we have all of our records transferred?”>>Absolutely. Your records are very important and it is
important that your new doctor gets all your records transferred over so that they can
review everything that has happened for you in the past and carry and take your care forward.>>Okay, and you were telling me earlier that
that’s a simple process, just a phone call and signatures.>>Absolutely.>>Okay, here’s our next viewer question for
tonight, “I’m thinking about going to college to be a doctor, I’m trying to determine what
the best field is for me, what’s the best way to know that family medicine is the perfect
fit?”>>So, congratulations and good news. I think that’s certainly a good field to take
up going into medicine.>>Sure.>>I would say, first of all, read up about
what family physicians do, I think that’s important.>>Okay.>>But then my next best recommendations would
be, find yourself a family doctor that you can trail and kind of see and follow them
along so that you can see hands-on as to what they do and I think that would be the best
way for you to see if family medicine is a good choice for you.>>Sure, nothing like that experience. Okay, thank you, Dr. Nasir, for answering
all of our questions tonight. Thank you also to our specialists from Penn
State Health who have been taking all of our phone calls tonight. Back to you, Debra.>>Thanks, Christina. So we’ve heard about the benefits of seeing
a family medicine doctor, but what does it take to become one. We found out.>>Welcome, guys. It’s the first day of your home away from
home for the next three years.>>Just like the first day of school, this
is the first day of class for new family medicine residents.>>We are training the next generation of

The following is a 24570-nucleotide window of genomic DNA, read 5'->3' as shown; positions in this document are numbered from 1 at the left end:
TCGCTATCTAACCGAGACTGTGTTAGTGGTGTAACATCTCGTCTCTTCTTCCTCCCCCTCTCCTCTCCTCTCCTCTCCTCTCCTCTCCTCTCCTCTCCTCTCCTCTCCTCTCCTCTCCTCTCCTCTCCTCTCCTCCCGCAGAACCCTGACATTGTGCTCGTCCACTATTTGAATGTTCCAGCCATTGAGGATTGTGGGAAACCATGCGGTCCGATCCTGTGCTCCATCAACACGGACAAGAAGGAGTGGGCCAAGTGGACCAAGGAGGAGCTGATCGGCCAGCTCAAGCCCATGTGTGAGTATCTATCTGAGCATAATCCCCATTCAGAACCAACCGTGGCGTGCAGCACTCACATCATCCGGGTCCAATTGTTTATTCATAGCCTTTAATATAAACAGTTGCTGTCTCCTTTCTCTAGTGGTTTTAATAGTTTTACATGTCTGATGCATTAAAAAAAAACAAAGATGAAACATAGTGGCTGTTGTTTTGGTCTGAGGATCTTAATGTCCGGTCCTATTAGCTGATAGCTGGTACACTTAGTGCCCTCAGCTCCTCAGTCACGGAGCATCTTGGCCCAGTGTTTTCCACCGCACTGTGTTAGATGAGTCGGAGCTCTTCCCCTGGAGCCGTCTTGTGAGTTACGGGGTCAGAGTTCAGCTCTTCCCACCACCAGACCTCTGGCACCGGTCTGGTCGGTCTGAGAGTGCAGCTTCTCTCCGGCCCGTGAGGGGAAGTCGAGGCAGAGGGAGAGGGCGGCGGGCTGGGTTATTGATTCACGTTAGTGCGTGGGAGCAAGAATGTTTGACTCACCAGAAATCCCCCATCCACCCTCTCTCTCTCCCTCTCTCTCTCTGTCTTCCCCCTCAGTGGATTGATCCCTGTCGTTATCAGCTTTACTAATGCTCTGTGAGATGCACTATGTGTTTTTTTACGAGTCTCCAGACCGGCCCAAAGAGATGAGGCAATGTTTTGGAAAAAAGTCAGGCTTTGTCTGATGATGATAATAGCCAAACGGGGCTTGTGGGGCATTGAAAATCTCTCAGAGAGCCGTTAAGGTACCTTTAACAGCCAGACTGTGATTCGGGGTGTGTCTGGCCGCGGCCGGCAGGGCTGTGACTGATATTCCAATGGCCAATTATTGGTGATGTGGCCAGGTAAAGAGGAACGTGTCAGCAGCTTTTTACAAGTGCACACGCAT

family doctors. So, I’m preparing them to go out after they
leave here and provide care in communities to which they serve.>>It’s really exciting. I’ve been working up to this point for the
last several years and it’s really nice to actually be here.>>It’s really exciting to get to interact
with the other residents, as well as my co-residents and meet them finally for the first time.>>I’m giving the tour. So, this is our team two nurses.>>At Penn State Health, Nyes Road Office
there were several new residents learning the ropes.>>We have residents here that are starting
on nights, that are starting on sports medicine, really getting used to the feeling of being
called doctor and having to make those decisions.>>I’m on nights. So, my first two weeks I will be in the hospital
from 6 pm until whenever they let me go home in the next morning. So, there, and then I switch to being on the
day shift. So, I’m going just to be in the hospital for
the next month or so.>>So we have onsite services here.>>Over the next three years these residents
will learn what it means to be a family medicine doctor. As the name implies, taking care of the entire
family.>>There’s not many specialties where you
can see such a breadth of patient population, where you can manage kids and you can manage
adults and then you’re able to build those long-term relationships with patients and
that’s really exciting for me.>>I really enjoy the role of being a community’s
doctor and getting to know people, getting to know their families, watching how kids
grow and families develop and kind of being part of their story.>>Some already know where they want to practice.>>I’m originally from Philadelphia, so I
come from an underserved community. So being here in Hershey and being able to
practice and learn and develop into a doctor in the community setting I feel like I’ll
be able to go back and really serve the community I come from.>>Hello, Miss Rosey. How are you?>>Dr. James Kent will return to his hometown